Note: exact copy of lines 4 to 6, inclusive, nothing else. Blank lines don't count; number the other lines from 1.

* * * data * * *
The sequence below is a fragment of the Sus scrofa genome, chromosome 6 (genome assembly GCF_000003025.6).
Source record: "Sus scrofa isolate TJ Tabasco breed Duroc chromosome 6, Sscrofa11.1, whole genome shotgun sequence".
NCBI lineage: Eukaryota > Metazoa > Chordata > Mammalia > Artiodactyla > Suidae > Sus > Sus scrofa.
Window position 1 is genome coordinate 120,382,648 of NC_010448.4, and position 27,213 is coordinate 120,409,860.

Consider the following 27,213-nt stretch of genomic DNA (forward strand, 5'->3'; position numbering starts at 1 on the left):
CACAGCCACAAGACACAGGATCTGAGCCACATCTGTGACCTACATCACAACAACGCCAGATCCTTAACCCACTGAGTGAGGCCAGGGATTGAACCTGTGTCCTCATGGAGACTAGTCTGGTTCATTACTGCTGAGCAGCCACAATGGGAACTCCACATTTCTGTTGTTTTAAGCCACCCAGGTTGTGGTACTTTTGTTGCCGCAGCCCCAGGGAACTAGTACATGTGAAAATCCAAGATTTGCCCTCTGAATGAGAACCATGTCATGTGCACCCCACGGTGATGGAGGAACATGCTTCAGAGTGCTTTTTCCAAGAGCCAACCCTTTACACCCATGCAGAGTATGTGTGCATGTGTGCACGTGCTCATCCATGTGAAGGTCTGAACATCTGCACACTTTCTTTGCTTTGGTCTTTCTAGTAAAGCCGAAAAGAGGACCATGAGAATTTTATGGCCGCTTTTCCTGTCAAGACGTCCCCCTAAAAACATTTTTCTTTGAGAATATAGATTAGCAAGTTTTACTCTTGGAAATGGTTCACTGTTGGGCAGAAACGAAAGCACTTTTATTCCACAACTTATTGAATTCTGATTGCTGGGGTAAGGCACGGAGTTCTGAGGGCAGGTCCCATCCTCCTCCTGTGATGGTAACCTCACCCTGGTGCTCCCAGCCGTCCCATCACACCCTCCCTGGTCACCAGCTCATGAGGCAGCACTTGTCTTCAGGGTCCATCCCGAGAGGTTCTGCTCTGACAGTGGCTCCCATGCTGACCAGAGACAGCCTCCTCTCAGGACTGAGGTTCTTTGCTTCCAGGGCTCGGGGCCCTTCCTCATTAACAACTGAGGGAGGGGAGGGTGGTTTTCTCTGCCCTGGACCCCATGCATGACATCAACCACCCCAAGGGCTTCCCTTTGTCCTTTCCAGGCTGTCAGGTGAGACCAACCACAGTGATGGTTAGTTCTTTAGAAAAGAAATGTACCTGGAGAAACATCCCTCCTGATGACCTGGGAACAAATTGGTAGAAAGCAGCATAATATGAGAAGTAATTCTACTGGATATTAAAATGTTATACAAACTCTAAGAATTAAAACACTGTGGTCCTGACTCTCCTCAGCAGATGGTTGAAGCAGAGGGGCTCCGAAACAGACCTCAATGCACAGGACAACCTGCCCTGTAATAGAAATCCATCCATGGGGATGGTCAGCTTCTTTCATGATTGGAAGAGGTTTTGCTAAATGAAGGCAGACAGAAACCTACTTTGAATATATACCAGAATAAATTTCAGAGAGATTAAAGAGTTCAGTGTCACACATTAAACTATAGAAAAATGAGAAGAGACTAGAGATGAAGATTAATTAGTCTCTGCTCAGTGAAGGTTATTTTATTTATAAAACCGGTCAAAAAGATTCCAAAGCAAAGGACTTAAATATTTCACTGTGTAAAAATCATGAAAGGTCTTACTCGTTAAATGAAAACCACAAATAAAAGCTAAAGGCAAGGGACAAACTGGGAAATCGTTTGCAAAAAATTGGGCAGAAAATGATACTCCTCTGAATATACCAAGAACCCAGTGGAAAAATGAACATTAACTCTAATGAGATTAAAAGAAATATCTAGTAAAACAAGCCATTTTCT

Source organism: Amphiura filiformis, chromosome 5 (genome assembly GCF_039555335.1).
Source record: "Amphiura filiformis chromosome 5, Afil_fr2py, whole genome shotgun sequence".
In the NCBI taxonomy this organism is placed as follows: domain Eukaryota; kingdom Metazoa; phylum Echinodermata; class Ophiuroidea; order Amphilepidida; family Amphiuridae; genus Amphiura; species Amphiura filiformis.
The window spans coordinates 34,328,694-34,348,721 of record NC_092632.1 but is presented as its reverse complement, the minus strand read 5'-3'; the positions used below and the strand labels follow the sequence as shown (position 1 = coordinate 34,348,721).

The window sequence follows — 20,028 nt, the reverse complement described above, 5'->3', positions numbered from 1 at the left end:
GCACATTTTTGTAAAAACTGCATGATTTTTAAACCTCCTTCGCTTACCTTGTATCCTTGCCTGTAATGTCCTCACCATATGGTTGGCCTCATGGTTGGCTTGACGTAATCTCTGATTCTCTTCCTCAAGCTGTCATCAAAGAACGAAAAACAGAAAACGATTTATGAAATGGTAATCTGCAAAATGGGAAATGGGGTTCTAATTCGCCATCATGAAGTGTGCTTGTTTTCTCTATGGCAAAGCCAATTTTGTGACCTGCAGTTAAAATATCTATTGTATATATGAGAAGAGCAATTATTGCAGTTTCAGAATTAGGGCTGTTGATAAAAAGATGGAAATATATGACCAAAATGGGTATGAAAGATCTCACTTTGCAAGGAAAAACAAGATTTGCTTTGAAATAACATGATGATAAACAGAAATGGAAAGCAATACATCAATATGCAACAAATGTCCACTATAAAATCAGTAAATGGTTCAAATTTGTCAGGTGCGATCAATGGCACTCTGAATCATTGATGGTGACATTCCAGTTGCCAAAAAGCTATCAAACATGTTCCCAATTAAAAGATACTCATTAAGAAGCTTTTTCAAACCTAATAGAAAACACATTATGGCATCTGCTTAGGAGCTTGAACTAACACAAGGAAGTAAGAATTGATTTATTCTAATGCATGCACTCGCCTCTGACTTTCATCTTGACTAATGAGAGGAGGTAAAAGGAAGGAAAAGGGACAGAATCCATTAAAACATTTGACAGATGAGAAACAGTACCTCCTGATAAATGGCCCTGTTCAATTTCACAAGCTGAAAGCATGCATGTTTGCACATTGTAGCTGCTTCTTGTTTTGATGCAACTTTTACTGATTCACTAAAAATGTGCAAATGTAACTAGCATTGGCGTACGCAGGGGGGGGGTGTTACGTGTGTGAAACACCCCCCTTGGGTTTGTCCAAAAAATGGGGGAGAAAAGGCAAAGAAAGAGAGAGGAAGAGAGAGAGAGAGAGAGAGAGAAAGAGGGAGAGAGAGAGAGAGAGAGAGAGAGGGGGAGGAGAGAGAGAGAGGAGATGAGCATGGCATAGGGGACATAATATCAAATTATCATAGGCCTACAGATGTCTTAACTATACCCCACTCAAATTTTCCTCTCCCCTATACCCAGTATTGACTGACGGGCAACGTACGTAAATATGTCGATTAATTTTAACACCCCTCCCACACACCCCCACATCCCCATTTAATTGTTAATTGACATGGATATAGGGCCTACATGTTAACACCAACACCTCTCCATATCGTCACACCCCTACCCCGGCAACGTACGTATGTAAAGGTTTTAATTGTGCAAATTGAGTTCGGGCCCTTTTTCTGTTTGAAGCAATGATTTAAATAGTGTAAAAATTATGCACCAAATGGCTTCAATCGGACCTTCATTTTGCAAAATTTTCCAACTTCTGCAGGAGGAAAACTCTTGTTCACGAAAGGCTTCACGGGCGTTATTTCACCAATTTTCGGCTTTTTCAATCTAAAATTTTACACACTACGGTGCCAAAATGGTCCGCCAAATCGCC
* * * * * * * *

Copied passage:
Window position 1 is genome coordinate 120,382,648 of NC_010448.4, and position 27,213 is coordinate 120,409,860.

Consider the following 27,213-nt stretch of genomic DNA (forward strand, 5'->3'; position numbering starts at 1 on the left):
CACAGCCACAAGACACAGGATCTGAGCCACATCTGTGACCTACATCACAACAACGCCAGATCCTTAACCCACTGAGTGAGGCCAGGGATTGAACCTGTGTCCTCATGGAGACTAGTCTGGTTCATTACTGCTGAGCAGCCACAATGGGAACTCCACATTTCTGTTGTTTTAAGCCACCCAGGTTGTGGTACTTTTGTTGCCGCAGCCCCAGGGAACTAGTACATGTGAAAATCCAAGATTTGCCCTCTGAATGAGAACCATGTCATGTGCACCCCACGGTGATGGAGGAACATGCTTCAGAGTGCTTTTTCCAAGAGCCAACCCTTTACACCCATGCAGAGTATGTGTGCATGTGTGCACGTGCTCATCCATGTGAAGGTCTGAACATCTGCACACTTTCTTTGCTTTGGTCTTTCTAGTAAAGCCGAAAAGAGGACCATGAGAATTTTATGGCCGCTTTTCCTGTCAAGACGTCCCCCTAAAAACATTTTTCTTTGAGAATATAGATTAGCAAGTTTTACTCTTGGAAATGGTTCACTGTTGGGCAGAAACGAAAGCACTTTTATTCCACAACTTATTGAATTCTGATTGCTGGGGTAAGGCACGGAGTTCTGAGGGCAGGTCCCATCCTCCTCCTGTGATGGTAACCTCACCCTGGTGCTCCCAGCCGTCCCATCACACCCTCCCTGGTCACCAGCTCATGAGGCAGCACTTGTCTTCAGGGTCCATCCCGAGAGGTTCTGCTCTGACAGTGGCTCCCATGCTGACCAGAGACAGCCTCCTCTCAGGACTGAGGTTCTTTGCTTCCAGGGCTCGGGGCCCTTCCTCATTAACAACTGAGGGAGGGGAGGGTGGTTTTCTCTGCCCTGGACCCCATGCATGACATCAACCACCCCAAGGGCTTCCCTTTGTCCTTTCCAGGCTGTCAGGTGAGACCAACCACAGTGATGGTTAGTTCTTTAGAAAAGAAATGTACCTGGAGAAACATCCCTCCTGATGACCTGGGAACAAATTGGTAGAAAGCAGCATAATATGAGAAGTAATTCTACTGGATATTAAAATGTTATACAAACTCTAAGAATTAAAACACTGTGGTCCTGACTCTCCTCAGCAGATGGTTGAAGCAGAGGGGCTCCGAAACAGACCTCAATGCACAGGACAACCTGCCCTGTAATAGAAATCCATCCATGGGGATGGTCAGCTTCTTTCATGATTGGAAGAGGTTTTGCTAAATGAAGGCAGACAGAAACCTACTTTGAATATATACCAGAATAAATTTCAGAGAGATTAAAGAGTTCAGTGTCACACATTAAACTATAGAAAAATGAGAAGAGACTAGAGATGAAGATTAATTAGTCTCTGCTCAGTGAAGGTTATTTTATTTATAAAACCGGTCAAAAAGATTCCAAAGCAAAGGACTTAAATATTTCACTGTGTAAAAATCATGAAAGGTCTTACTCGTTAAATGAAAACCACAAATAAAAGCTAAAGGCAAGGGACAAACTGGGAAATCGTTTGCAAAAAATTGGGCAGAAAATGATACTCCTCTGAATATACCAAGAACCCAGTGGAAAAATGAACATTAACTCTAATGAGATTAAAAGAAATATCTAGTAAAACAAGCCATTTTCT